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J Oral Microbiol. 2019 Apr 1;11(1):1586413. doi: 10.1080/20002297.2019.1586413. eCollection 2019.

Analysis of oral bacterial communities: comparison of HOMINGS with a tree-based approach implemented in QIIME.

Author information

1
Oral Immunity and Inflammation Unit, National Institute of Dental and Craniofacial Research, National Institutes of Health, Bethesda, MD, USA.
2
Department of Microbiology, The Forsyth Institute, Cambridge, MA, USA.
3
Sjögren's Syndrome Clinic, National Institute of Dental and Craniofacial Research, National Institutes of Health, Bethesda, MD, USA.
4
AAV Biology Section, National Institute of Dental and Craniofacial Research, National Institutes of Health, Bethesda, MD, USA.
5
Salivary Gland Dysfunction Unit, National Institute of Dental and Craniofacial Research, National Institutes of Health, Bethesda, MD, USA.

Abstract

Background: Molecular taxonomic assignments in oral microbial communities have been made using probe-matching approaches, but never compared to those obtained by more readily accepted tree-based approaches. Objective:  To compare community composition profiles obtained from a probe-matching approach (HOMINGS) to those from a closed-ended tree-based approach (QIIME using the eHOMD database). Design:  HOMINGS and QIIME were used for parallel analysis of ten mock community samples, and of 119 supragingival plaque samples from ecologically unique sites (sound tooth surfaces in healthy subjects, sound tooth surfaces in patients with primary Sjögren's Syndrome, and carious lesions in Sjögren's Syndrome patients). Linear discriminant analysis Effective Size (LEfSe) was used to identify discriminating taxa among the natural plaque samples. Results: Community composition profiles of all samples were congruent between the two analysis aproaches. Alpha and beta diversity of the natural plaque communities were likewise similar. Communities from pSS patients and those from individuals with normal salivary flow differed in alpha and beta diversity. Both classification approaches yielded differences in composition predicted for samples from these subject cohorts, and discriminating taxa were similar between approaches. Conclusions: A direct comparison demonstrates that HOMINGS is largely equivalent to the tree-based approach as implemented here.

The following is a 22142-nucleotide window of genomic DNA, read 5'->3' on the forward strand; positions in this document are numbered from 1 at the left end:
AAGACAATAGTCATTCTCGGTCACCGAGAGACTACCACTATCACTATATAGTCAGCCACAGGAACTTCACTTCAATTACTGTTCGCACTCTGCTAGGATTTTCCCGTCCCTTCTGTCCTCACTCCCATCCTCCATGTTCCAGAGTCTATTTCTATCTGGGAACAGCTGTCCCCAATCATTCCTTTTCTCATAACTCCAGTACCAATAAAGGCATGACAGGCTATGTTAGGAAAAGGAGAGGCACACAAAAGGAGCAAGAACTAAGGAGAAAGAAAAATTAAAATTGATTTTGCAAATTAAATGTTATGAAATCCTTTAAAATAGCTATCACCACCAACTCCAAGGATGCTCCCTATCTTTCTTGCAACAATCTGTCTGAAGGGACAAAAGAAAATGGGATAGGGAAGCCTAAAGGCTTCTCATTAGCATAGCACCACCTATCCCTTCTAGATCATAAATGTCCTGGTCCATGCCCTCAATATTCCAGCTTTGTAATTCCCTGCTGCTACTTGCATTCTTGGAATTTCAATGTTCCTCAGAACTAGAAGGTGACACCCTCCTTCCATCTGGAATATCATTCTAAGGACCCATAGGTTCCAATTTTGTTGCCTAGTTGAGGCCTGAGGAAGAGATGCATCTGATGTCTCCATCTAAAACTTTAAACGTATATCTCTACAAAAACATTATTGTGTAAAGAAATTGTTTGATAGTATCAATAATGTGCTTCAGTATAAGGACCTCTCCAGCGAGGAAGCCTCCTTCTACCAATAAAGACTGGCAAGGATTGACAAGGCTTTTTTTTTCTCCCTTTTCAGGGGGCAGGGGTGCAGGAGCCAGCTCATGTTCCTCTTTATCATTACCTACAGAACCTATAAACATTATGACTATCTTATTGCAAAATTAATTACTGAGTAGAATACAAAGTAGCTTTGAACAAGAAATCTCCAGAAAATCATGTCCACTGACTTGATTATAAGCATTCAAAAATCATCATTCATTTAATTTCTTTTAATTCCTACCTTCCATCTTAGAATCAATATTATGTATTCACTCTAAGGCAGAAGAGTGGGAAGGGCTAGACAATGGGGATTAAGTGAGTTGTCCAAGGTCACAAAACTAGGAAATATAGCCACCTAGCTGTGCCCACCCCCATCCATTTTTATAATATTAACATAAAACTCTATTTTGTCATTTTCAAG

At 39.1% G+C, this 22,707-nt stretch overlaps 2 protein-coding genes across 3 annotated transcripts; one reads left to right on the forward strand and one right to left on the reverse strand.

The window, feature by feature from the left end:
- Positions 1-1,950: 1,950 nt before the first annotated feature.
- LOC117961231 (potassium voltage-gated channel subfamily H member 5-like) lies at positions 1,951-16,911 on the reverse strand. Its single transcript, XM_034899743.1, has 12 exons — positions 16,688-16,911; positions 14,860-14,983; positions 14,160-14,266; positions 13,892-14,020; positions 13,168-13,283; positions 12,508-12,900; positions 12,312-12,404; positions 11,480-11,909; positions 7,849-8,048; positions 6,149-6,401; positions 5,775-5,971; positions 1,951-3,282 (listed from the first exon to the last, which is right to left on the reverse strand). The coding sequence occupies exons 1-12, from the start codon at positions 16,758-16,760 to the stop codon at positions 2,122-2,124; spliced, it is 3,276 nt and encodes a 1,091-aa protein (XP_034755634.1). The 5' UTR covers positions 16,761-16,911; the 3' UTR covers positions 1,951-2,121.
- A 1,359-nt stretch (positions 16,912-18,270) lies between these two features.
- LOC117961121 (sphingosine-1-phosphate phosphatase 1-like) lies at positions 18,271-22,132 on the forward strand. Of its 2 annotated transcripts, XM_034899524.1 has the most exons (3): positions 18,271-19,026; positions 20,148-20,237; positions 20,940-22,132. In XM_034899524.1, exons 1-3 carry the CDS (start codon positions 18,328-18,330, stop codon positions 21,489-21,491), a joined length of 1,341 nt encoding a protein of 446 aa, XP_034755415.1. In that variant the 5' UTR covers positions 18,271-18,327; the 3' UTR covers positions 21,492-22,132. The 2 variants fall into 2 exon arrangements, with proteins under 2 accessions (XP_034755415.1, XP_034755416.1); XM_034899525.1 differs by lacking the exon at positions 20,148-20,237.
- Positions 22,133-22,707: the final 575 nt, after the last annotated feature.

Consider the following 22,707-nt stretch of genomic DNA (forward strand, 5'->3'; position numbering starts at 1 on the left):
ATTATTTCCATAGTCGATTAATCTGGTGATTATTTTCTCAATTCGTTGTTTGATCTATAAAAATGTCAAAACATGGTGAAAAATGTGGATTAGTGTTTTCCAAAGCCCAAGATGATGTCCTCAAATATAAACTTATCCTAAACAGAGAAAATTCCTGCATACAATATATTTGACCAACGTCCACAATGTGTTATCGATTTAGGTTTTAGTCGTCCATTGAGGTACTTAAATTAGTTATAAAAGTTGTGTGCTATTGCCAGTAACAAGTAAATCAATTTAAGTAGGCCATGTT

KEYWORDS:

HOMINGS; QIIME; microbiome; primary Sjögren’s Syndrome; supragingival dental plaque

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